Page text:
Thyroid cancer: What is it and how can you detect it?

Science and Health

Israeli celebrity model and influencer Adele Besapov recently revealed that she is recovering from cancer and underwent surgery to remove a thyroid tumor.

Bespov shared photos from the hospital on Instagram and told her followers about the moments of terror after she was given the diagnosis, as well as how she only discovered her cancer thanks to an eagle-eyed follower.

“Three weeks ago, I got a call from my amazing endocrinologist, Iris, who told me to come to see the results. Now, when I watch movies and I see someone is called to the hospital, it’s never good, so I said to her over the phone while crying ‘Iris, do I have cancer?’ She said ‘Yes, thyroid cancer,'” Adele wrote.

“Another phone call later, Iris told me that this cancer has a nearly 100% recovery rate. Thank God, it was caught at a relatively early stage. I needed a thyroidectomy… yesterday, I had surgery to remove my thyroid gland.”

What is thyroid cancer?

The thyroid gland is located in the front of the neck. It secrets hormones responsible for the body’s metabolism, memory and other bodily functions.

Cancer (Illustrative) (credit: INGIMAGE)

The causes of thyroid cancer aren’t completely known, but a link has been found between the condition and previous exposure to radiation in the neck or chest, which could be from prior cancer treatments.

There are also some genetic factors, so the risk of developing thyroid cancer is higher if a family member has also developed it.

In general, thyroid cancer mainly affects women and even relatively young people. Women are diagnosed with thyroid cancer three times as much as men, with the condition being more common between ages 26-59 (70% women, 65% men). Around a quarter of cases in women and a fifth of cases in men were diagnosed in patients aged 60 and up.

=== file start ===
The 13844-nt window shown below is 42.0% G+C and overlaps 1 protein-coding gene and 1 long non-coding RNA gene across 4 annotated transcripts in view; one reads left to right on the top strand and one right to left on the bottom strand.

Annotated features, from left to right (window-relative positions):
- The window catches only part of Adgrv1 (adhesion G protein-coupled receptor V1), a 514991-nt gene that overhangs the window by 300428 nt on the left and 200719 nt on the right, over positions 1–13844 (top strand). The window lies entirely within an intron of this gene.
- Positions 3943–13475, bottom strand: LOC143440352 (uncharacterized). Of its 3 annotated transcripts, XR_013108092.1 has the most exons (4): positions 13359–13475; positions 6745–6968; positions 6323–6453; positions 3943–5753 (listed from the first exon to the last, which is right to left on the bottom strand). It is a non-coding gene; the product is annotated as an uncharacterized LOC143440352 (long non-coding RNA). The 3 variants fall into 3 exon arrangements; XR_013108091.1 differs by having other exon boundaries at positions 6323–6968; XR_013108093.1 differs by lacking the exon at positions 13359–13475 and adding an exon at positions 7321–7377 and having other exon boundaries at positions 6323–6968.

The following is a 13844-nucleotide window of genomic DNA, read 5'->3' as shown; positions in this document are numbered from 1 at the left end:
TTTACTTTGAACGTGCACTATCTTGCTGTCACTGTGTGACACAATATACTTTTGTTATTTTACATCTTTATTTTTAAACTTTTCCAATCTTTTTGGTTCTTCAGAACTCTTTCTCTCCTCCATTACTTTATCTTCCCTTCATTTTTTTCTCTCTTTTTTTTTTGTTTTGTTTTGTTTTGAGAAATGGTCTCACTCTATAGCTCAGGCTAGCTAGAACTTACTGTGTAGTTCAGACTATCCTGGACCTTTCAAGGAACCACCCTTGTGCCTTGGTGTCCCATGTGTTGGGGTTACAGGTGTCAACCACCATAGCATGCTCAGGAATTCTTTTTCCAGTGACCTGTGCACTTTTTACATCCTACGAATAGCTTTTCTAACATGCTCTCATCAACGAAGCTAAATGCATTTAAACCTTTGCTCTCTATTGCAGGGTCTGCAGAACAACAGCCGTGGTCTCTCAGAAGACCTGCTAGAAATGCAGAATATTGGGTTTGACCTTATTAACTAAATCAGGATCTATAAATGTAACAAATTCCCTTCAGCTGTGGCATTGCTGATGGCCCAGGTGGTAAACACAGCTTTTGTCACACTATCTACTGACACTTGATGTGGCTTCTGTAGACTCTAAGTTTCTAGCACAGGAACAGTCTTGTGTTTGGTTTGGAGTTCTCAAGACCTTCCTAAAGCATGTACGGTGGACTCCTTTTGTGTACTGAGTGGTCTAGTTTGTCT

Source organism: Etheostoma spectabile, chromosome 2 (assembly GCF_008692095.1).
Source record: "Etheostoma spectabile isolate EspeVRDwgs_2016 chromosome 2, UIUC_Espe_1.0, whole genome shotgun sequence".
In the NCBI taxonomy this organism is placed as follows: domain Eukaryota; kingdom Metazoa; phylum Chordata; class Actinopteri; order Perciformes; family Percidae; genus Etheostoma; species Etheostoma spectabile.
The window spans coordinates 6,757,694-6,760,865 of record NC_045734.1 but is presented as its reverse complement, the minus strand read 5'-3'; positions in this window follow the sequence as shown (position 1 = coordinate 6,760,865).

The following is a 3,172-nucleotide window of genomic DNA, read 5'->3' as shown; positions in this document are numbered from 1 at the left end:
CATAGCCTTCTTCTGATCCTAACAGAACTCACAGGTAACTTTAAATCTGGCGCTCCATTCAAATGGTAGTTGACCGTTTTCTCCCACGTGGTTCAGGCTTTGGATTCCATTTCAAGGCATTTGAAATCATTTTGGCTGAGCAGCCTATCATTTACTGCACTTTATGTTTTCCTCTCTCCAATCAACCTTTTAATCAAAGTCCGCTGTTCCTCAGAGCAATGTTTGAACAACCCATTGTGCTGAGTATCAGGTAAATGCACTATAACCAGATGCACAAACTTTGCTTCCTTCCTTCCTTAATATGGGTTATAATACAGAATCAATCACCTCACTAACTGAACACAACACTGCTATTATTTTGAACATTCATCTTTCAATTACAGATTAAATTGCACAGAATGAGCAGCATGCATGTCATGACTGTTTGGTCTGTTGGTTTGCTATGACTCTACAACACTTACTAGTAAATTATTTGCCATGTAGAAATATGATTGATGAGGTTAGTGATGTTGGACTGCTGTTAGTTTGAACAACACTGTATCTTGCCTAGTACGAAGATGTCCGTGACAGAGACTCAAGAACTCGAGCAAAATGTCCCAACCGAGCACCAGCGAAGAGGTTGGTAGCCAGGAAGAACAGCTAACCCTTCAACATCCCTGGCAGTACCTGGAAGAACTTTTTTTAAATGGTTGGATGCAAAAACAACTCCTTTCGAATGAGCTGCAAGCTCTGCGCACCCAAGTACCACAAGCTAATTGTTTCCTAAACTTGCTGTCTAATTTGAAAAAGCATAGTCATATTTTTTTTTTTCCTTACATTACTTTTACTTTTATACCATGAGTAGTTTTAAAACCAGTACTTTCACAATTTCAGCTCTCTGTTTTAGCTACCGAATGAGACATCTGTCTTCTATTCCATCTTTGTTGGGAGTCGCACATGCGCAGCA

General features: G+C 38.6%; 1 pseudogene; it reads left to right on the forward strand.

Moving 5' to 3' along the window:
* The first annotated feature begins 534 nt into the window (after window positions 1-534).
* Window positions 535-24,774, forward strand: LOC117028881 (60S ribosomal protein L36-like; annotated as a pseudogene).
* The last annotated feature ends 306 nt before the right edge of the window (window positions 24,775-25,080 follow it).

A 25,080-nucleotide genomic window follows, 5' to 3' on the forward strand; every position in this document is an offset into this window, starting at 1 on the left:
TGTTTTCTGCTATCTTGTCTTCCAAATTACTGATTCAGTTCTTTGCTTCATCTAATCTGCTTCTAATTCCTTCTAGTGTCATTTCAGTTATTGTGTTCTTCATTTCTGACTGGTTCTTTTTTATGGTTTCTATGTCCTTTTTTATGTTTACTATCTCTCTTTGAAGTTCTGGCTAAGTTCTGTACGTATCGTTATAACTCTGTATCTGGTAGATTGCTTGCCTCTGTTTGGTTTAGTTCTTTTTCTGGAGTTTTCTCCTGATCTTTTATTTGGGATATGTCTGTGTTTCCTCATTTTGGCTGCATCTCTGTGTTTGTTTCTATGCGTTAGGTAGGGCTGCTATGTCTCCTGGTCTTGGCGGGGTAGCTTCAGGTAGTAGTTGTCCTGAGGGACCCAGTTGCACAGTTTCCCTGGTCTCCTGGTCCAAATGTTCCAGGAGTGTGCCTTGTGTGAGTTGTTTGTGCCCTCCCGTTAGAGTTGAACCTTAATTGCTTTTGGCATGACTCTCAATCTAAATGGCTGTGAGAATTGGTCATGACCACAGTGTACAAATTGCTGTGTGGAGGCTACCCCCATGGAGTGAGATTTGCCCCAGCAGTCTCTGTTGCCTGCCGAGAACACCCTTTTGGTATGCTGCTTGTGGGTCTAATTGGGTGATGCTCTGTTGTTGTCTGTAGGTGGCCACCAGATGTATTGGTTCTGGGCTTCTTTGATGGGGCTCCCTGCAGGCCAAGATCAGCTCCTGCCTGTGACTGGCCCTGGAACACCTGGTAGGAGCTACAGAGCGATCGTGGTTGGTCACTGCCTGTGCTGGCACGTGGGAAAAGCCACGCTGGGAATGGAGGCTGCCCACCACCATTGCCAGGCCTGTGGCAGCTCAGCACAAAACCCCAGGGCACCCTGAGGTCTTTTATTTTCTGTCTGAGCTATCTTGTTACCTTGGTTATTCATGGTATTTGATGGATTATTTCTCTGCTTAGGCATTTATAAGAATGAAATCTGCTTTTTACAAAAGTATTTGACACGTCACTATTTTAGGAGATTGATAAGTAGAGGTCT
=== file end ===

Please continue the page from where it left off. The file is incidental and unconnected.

This is notably different from other types of cancer, where the incidence rate generally increases with age. However, this type of cancer isn’t common in children.

High chances of recovery

Thyroid cancer is considered relatively simple to treat. This is mainly because most thyroid tumors turn out to be benign and not malignant. 

The most common type of the four types of thyroid cancer is papillary, which is makes up 80% of cases and is considered the easiest to treat. 

In instances when the tumor is malignant, 97% of patients recover within five years after diagnosis and surgery.

According to the Israel Cancer Association, surgery is always the initial treatment for this cancer. After that comes radioactive iodine treatment, hormone therapy and, in very advanced cases, external radiation treatments.

How can you spot a thyroid tumor?

Thyroid cancer tends to develop slowly and symptoms might not manifest for years. However, early detection can save your life.

Here’s a simple test you can use to try and spot a tumor, and all you’ll need is a mirror and a glass of water.

  1. Angle the mirror at the neck area. The thyroid gland is located between the collarbones in the middle of the throat area.
  2. Tilt your head back slightly.
  3. Drink from the glass of water and look at your neck, try to spot any bumps or lumps.
  4. Aside from this, be on the look for any of he following symptoms: Unfamiliar swelling in the neck, change in voice, hoarseness, pain and difficulty breathing or swallowing. Also be on the lookout for symptoms of hypothyroidism – such as depression, irregular menstrual cycles, dry skin, weight gain, fatigue and sensitivity to the cold – and hyperthyroidism – sensitivity to heat and rapid heartbeat.
  5. If you spot a lump or suffer from some of these symptoms, see an endocrinologist. Remember, thyroid cancer is usually not life-threatening and can be easily and effectively treated, especially if caught early.